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April | Culture by Design | Read time: calculating...

Why psychological safety is so valuable right now

In the face of threat or danger, the three common actions are fight, flight or freeze. When acting in this way we can’t think clearly. In this article, we look at psychological safety in the workplace: how leaders can build it and ensure their teams feel heard and valued, and why it is so important right now.

Key Insights

  • The impact of a workplace culture with high ‘psychological safety’
  • The value of building a culture that is free of fear
  • The tools available to leaders that will enable them to build an environment of psychological safety

On top of everything that’s happening in the world, fearful people within an organisation can have devastating effects on just about every KPI. Reducing that fear is possible through designing a culture of “Psychological Safety,” a term made popular by Amy Edmondson of Harvard Business School.

Any workplace worth its salt will take measures to comply with Workplace Health & Safety. But just as important for performance is that of psychological safety. Psychological safety is high when employees feel free to express themselves in the team without fear of failure or retribution.  These teams demonstrate a high level of trust and respect, and there is an expectation to be truthful and candid.

Benefits of psychological safety within a team

Google identified psychological safety as the number one thing underpinning the most successful teams at the company. It’s a cultural tone shift that allows “team members to feel safe to take risks and be vulnerable in front of each other”.

Research undertaken by Harvard clearly shows that organisations with a higher level of psychological safety perform better on almost any metric, or KPI, in comparison to organisations that have a low psychological safety score.

How do leaders begin to build psychological safety within their organisation?

What can you do right now to make your team feel safe to ask questions and voice their concerns?

One way in which leaders can begin to build a feeling of psychological safety within their teams is through use of the S.C.A.R.E model, part of the PS25 Psychological Safety Tool. Particularly during these times of uncertainty, leaders can inject a dose of S.C.A.R.E to build resilience and engagement in the workplace.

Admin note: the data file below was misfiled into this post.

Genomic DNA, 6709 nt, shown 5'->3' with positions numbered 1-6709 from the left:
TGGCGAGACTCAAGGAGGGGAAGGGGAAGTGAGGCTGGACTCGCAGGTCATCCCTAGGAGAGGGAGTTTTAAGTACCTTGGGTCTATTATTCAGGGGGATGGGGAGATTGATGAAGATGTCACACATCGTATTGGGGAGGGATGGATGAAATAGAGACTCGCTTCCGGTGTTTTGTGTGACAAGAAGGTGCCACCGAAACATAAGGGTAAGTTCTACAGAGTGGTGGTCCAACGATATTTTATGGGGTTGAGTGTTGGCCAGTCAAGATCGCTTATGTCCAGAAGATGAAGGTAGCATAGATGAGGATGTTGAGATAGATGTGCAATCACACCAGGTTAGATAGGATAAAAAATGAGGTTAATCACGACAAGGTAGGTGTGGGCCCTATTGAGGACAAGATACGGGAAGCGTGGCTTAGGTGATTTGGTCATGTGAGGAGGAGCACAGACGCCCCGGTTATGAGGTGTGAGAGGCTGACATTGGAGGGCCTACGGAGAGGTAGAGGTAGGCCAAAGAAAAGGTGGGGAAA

The model works to foster the following within a team: significance, certainty, autonomy, relatedness, equity.

How do you transform your workplace into a positive and safe work environment using the SCARE model as a framework? Here are some practical tips.


Encourage appreciation and alternative points of view. Be specific with your positive feedback. Just saying “good job” doesn’t articulate enough about what facets of the performance were admirable. Accept that there won’t always be agreement on a subject and get curious about the rationale behind conflicting points of view. Diversity brings innovation.


Reflect on the past and learn from history. Look at your successes and your failures in the past. What were the deciding factors in these, and how did you learn from them? How were they celebrated or commiserated? People need to have reassurance in the form of an anchor particularly at this time.


Make space for equal and open discussions. “Okay, let’s open the floor to questions and discuss them.” “Now, I’d like us all to raise at least one concern about the project.” “In this session there are no bad ideas, let’s get them all on the board and see what sticks.” It’s important to remind everyone in meetings (online and in person) that it’s ok to speak up. Acknowledge participation as the aim and make this part of your team routine.